I got your attention, didn’t I? This is not to say that I am its master; I am well aware of my lack. Nevertheless, the secret is plain in front of us. The secret of a good life is thankfulness.
When I thought about this, and I reflected back upon how I came to this conclusion, a certain juxtaposition happened, between this thankfulness, and suffering. Many people look to the heavens and ask, “How could a good God allow all this suffering?” It’s a fair question, and it’s one that I cannot give a satisfactory answer to, at least not directly. And I suppose that is my point. If I concede the inevitability of suffering—- in some form or other, and in some degree or other—- what about the rest of it?
Suffering indicates that I am alive, and that I have some awareness of the privation of which suffering is the indication. If we have any chance to suffer well, then we must have some notion of wholeness or goodness. In a certain sense, evil must be known by negation. Physical evil, or misfortune, we might say, is a distinct category from moral evil, where a knowing creature decides to willingly do something that is wrong.
One thing that is certain is that existence is not meaningless. If I can identify a better state of things in my suffering, if I can long for more peaceable days, if I can describe a more desirable outcome than the one I’m experiencing, there is nothing meaningless about that suffering. To say that it has meaning is not to say that it is desirable, or good in itself. There is a certain courage and strength which simply endures suffering. It is an accomplishment to bear up under suffering, and it is worth celebrating.
I think we have a tendency to try to move to the lessons or the wisdom from suffering too soon, as if it is somehow unspiritual to wish that pain would go away. It is also an odd expectation we have of ourselves, that we need to somehow vindicate the goodness of God in the midst of our suffering. If we are conscious of that goodness, far be it for me to tell anyone else not to speak of it. At the same time, the weight of the entire cosmos is not on me, to proclaim the goodness of God at every moment of my suffering, as though no one would ever believe in God again, if they saw me groaning or weeping.
Have you read the Psalms lately? It doesn’t seem that King David and others were overly concerned that their frank honesty would harm God’s name. I do draw a firm distinction between honesty, and blasphemy or unbelief, but again, we probably worry about this more than we ought to, in the sense that our difficulty is not hidden from those around us. It might be profoundly more honest for us to say that we are struggling to endure our suffering, rather than “spiritually” trying to pretend it isn’t happening.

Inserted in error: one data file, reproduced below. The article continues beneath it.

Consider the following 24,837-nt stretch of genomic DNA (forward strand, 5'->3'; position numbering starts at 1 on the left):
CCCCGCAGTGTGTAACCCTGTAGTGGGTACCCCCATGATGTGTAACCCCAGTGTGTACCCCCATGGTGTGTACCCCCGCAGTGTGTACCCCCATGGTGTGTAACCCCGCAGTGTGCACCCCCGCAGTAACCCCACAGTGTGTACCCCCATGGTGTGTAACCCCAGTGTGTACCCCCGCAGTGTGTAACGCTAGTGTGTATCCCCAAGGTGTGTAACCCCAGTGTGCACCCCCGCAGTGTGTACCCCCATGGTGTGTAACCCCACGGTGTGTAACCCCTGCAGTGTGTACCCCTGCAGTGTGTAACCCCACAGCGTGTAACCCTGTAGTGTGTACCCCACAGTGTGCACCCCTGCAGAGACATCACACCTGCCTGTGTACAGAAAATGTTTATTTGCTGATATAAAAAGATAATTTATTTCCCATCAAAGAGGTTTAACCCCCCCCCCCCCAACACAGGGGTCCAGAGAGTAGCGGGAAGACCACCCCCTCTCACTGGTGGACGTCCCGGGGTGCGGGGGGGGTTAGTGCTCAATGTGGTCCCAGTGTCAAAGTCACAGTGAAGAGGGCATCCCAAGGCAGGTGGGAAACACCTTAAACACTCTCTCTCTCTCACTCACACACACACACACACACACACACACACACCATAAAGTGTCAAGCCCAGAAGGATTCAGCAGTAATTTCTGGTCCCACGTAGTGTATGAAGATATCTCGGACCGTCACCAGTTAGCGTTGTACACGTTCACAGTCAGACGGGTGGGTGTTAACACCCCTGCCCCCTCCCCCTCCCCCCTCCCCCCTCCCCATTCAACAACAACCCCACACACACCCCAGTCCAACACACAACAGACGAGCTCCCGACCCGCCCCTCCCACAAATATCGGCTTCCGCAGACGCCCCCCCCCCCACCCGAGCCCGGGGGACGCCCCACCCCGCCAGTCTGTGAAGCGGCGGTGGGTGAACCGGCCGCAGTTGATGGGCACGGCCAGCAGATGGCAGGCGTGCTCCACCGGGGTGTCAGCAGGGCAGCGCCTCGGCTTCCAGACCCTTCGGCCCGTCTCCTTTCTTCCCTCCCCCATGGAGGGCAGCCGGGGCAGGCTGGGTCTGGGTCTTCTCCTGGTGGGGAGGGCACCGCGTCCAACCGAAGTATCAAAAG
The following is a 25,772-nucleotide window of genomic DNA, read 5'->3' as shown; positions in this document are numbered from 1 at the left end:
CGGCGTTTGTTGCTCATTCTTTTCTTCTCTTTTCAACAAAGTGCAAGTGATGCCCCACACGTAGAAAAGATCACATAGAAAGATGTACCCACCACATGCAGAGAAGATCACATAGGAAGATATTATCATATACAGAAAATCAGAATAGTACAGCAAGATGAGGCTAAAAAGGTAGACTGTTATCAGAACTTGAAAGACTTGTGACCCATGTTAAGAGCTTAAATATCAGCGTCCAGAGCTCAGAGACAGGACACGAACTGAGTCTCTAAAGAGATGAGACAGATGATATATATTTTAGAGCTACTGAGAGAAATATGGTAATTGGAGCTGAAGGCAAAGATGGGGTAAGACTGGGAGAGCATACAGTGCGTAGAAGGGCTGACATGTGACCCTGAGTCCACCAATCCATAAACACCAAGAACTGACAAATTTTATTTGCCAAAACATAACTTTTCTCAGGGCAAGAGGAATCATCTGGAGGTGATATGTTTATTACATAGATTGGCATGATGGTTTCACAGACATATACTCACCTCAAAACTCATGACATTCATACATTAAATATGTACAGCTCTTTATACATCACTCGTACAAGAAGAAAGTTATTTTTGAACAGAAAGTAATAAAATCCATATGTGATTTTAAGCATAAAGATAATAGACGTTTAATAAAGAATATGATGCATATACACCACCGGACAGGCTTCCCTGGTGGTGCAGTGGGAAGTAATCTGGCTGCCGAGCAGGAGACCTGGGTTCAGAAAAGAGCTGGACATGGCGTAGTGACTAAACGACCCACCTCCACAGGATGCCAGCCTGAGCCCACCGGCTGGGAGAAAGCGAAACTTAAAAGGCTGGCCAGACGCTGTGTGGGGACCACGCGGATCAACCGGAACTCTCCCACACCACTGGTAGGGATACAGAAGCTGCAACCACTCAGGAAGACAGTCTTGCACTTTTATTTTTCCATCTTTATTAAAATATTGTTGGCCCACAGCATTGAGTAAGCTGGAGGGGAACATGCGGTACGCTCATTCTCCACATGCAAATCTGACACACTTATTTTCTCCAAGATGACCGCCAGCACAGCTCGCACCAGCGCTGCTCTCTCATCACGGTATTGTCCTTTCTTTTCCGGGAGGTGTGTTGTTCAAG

But I began by speaking about thankfulness. We can be thankful for lots of things, great and small. There is a vast array of trite greeting cards and country songs, proclaiming thankfulness for little things, and little towns, and whatever else. Even so, if every good and perfect gift comes from above, from the Father of lights, as the letter of St. James tells us, there is very likely a lot of thankfulness wrapped up in our simple enjoyment of everyday things.
Many people have tied themselves in knots, trying to make lists of things to be thankful for, and sometimes feeling guilty when they don’t find a lot of success in making lists, or in the enthusiasm for making a list. Perhaps what we should do is think about all the things that gave us pleasure in the day—- provided they were not evil—- and to give a word of thanks for those. Piety and prayer do not have to be as complicated as sometimes we make them out to be. And if I can be thankful for an array of small things, even if the entire list of those things is beyond my awareness, then I am better prepared for the times and places when I will suffer and groan, and my prayers will be tears.
Have you ever been present, when a little child is asked to pray the meal blessing before a meal? Oftentimes it seems to go “off the rails” because the kid will thank God for trucks and trees, candy, cap guns, and only heaven knows what else. And isn’t it funny? But why is it funny? We’re the ones who forgot to be thankful for those little things, those things that made us happy, and propelled us through another day in one piece.
Faith like a child, indeed.
We also forget what a great gift the Christian liturgy is. Every occasion of worship is an ample opportunity to proclaim our thankfulness to God through Jesus Christ. I don’t know about you, but I have not always had the experience of thankfulness, at every second or occasion of those public declarations. Yet that is the glory of thanksgiving as a normal practice. We say that we are thankful for all that we have been given, and we are invited to grow in our capacity to actually experience the feeling of thankfulness.
In the end, we know about our various sins, rooted as they are in a lack of thankfulness. A generous and magnanimous person is someone who can be thankful for the good gifts that others receive. It is a very hard thing, to be that sort of person. But even as we contemplate this, we are basking in the generosity of the God who is generosity by definition. For certain, we will be who we graciously practice to become.
Jason Kettinger is Associate Editor of Open for Business. He writes on politics, sports, faith and more.